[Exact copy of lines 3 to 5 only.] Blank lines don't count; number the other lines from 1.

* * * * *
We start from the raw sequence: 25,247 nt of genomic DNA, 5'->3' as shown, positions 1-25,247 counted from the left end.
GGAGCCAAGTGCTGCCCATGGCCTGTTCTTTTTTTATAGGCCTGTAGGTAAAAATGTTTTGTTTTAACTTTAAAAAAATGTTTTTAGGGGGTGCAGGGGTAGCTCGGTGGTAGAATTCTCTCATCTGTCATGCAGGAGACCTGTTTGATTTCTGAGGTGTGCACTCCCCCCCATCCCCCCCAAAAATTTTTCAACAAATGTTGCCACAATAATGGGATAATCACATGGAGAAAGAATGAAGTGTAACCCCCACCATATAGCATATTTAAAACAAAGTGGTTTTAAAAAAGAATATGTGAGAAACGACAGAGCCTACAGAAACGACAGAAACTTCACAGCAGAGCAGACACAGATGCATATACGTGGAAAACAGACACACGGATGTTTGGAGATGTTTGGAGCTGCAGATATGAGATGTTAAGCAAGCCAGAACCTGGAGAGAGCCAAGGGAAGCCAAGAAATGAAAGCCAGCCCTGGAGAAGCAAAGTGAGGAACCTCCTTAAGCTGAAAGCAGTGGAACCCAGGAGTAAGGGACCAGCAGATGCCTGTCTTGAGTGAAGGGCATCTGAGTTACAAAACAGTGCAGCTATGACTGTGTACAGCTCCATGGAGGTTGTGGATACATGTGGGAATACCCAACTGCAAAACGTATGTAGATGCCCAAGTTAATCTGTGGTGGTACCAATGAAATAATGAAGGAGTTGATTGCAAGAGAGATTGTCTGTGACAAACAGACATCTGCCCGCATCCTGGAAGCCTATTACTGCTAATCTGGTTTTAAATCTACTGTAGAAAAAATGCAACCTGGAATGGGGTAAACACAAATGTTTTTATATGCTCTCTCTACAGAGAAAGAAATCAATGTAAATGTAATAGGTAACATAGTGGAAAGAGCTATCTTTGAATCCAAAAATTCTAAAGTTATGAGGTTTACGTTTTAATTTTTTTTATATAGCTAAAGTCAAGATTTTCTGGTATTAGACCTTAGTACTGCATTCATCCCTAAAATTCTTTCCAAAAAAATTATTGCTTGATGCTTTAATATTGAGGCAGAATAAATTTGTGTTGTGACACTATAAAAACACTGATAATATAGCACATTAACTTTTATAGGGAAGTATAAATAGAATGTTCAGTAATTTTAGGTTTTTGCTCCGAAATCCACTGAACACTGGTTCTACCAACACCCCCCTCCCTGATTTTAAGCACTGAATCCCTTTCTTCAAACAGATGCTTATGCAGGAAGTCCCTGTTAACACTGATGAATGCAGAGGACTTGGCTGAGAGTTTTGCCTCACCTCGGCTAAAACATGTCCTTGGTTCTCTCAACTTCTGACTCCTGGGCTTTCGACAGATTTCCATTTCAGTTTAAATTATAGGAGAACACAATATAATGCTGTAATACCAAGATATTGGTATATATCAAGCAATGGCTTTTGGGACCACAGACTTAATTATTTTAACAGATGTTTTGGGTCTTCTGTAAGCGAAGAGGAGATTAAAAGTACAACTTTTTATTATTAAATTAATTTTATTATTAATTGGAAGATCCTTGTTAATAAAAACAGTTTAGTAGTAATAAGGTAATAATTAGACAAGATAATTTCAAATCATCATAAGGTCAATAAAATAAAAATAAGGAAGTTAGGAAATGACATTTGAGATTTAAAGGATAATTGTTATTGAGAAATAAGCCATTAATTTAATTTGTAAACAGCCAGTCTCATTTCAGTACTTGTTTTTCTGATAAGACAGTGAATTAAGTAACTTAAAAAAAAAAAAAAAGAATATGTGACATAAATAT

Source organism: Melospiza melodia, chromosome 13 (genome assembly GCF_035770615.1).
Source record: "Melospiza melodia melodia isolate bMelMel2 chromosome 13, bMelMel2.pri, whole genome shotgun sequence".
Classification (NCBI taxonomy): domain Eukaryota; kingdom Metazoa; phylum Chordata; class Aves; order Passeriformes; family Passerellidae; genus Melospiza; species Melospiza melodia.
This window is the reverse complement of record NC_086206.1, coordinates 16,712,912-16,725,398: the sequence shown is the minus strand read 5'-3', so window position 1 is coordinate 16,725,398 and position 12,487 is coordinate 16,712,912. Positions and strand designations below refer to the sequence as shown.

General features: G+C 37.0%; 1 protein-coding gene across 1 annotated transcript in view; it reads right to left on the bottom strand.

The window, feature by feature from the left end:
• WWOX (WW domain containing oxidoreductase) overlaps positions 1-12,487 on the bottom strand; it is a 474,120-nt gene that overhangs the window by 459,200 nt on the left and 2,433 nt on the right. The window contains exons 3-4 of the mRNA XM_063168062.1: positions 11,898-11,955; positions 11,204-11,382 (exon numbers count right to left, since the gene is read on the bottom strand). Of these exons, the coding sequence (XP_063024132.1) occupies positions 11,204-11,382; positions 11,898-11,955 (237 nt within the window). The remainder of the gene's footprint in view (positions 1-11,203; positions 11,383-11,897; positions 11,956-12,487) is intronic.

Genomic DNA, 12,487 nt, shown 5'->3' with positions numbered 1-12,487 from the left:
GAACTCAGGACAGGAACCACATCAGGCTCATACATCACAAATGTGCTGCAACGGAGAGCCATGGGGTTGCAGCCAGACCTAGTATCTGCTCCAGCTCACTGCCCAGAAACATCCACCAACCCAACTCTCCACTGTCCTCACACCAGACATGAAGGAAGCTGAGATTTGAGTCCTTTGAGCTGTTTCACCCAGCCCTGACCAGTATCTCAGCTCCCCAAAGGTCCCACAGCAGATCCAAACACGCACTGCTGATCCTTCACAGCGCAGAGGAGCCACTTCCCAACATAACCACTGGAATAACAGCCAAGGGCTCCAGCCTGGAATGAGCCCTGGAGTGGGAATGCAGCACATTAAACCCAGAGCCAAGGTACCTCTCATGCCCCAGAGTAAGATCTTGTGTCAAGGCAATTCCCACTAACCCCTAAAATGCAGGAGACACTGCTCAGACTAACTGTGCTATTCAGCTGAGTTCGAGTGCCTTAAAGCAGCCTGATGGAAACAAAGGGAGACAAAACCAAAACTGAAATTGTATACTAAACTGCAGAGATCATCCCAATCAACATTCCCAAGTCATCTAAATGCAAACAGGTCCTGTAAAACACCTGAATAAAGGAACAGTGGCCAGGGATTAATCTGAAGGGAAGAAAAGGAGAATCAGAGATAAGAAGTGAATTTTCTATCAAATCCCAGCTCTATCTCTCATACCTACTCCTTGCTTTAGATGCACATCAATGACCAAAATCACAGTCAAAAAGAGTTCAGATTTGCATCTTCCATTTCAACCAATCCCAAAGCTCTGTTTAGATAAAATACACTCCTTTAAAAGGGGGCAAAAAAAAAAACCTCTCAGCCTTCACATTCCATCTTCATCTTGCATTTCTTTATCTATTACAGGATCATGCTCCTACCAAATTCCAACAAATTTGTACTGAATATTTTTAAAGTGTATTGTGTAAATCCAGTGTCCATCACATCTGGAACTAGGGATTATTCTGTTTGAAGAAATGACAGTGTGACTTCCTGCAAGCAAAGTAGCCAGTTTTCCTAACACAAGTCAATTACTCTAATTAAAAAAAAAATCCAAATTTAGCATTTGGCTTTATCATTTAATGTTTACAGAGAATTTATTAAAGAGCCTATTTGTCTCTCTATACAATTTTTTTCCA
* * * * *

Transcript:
Source organism: Melospiza melodia, chromosome 13 (genome assembly GCF_035770615.1).
Source record: "Melospiza melodia melodia isolate bMelMel2 chromosome 13, bMelMel2.pri, whole genome shotgun sequence".
Classification (NCBI taxonomy): domain Eukaryota; kingdom Metazoa; phylum Chordata; class Aves; order Passeriformes; family Passerellidae; genus Melospiza; species Melospiza melodia.